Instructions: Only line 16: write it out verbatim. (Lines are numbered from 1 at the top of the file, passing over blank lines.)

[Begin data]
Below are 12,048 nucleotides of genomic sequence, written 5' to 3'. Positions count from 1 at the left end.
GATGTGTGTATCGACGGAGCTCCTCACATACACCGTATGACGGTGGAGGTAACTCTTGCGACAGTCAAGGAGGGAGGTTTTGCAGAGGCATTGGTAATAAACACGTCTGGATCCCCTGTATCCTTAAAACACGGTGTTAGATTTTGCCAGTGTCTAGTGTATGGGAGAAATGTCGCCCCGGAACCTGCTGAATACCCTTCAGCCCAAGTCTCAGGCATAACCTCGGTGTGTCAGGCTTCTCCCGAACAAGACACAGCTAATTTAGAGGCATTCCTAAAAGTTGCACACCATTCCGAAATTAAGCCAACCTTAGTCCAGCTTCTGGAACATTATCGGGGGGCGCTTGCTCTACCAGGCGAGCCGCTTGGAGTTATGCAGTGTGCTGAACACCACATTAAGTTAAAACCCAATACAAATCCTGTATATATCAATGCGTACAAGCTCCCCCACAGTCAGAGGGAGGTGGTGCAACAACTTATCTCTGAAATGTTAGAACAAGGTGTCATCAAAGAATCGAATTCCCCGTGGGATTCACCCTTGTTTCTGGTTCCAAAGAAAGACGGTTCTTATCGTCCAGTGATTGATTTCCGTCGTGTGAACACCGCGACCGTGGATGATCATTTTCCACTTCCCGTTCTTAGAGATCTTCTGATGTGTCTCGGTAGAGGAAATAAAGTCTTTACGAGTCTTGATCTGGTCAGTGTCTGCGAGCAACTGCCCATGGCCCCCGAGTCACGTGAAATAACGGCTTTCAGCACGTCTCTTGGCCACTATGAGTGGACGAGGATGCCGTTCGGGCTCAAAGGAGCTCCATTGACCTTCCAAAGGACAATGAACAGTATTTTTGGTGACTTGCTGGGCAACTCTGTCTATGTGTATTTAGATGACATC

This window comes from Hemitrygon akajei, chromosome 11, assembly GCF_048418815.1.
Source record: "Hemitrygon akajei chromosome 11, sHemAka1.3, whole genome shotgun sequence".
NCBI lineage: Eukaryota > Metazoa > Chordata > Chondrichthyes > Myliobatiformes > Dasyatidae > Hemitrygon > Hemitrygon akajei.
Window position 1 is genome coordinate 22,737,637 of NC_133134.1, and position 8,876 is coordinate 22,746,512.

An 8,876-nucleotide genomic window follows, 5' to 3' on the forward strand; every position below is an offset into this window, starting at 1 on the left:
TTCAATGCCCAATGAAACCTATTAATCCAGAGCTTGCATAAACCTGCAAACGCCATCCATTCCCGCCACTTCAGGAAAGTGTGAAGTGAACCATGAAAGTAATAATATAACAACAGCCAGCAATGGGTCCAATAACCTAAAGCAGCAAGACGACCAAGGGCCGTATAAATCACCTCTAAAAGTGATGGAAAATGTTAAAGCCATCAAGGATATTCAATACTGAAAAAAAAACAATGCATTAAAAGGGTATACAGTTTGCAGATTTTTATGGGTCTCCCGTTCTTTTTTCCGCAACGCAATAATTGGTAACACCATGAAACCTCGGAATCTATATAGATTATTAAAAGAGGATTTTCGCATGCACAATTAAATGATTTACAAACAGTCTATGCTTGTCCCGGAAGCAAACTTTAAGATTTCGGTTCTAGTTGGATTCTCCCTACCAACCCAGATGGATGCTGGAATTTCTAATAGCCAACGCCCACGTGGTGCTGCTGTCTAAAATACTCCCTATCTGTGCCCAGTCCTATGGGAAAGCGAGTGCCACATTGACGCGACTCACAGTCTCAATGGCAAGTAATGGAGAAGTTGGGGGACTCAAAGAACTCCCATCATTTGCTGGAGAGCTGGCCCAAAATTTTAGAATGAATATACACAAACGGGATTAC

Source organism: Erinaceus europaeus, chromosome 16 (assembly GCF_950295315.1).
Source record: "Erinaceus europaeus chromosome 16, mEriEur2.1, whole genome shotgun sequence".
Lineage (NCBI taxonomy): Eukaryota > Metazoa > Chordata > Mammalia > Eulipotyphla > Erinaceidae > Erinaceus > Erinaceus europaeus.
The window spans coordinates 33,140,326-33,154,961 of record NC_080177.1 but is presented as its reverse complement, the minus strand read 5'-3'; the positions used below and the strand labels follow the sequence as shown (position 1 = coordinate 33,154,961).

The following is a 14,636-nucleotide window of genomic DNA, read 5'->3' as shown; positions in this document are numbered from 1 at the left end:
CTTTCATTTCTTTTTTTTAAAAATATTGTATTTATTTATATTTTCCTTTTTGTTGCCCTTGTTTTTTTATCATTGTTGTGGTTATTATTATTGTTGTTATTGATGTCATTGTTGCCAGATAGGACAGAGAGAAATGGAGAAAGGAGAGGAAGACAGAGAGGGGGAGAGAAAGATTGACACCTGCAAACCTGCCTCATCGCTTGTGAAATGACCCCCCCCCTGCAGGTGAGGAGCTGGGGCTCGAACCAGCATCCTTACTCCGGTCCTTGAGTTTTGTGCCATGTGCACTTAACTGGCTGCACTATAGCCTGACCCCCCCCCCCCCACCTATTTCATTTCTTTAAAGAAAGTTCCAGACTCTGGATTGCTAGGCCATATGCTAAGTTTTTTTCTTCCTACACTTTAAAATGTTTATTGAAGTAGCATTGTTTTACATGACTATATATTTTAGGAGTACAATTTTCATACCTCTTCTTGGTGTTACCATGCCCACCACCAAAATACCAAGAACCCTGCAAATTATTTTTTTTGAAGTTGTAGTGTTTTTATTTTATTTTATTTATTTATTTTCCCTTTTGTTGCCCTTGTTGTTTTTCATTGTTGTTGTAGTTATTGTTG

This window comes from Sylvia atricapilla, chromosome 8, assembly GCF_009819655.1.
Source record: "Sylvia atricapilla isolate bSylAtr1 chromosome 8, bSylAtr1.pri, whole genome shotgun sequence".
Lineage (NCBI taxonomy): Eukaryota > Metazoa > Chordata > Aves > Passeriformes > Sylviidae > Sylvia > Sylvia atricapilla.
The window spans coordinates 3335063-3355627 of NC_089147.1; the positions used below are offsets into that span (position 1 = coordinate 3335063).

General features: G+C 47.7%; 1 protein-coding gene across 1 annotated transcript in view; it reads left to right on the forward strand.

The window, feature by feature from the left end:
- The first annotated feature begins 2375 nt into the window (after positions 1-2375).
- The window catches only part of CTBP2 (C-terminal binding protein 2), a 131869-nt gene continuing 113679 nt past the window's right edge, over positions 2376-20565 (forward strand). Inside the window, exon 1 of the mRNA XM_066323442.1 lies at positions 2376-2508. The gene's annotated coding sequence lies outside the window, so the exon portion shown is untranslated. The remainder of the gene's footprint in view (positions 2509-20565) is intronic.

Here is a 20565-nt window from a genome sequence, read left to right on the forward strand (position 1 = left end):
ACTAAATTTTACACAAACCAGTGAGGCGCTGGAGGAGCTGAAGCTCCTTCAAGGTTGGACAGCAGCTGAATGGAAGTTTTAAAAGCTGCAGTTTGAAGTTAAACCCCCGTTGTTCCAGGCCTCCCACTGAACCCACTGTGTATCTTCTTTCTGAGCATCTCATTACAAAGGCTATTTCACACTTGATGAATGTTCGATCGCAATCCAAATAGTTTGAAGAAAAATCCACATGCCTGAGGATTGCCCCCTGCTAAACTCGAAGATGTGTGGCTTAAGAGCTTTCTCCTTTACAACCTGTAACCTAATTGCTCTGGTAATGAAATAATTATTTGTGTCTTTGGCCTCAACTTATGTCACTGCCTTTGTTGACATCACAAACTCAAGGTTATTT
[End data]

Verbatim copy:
Source record: "Sylvia atricapilla isolate bSylAtr1 chromosome 8, bSylAtr1.pri, whole genome shotgun sequence".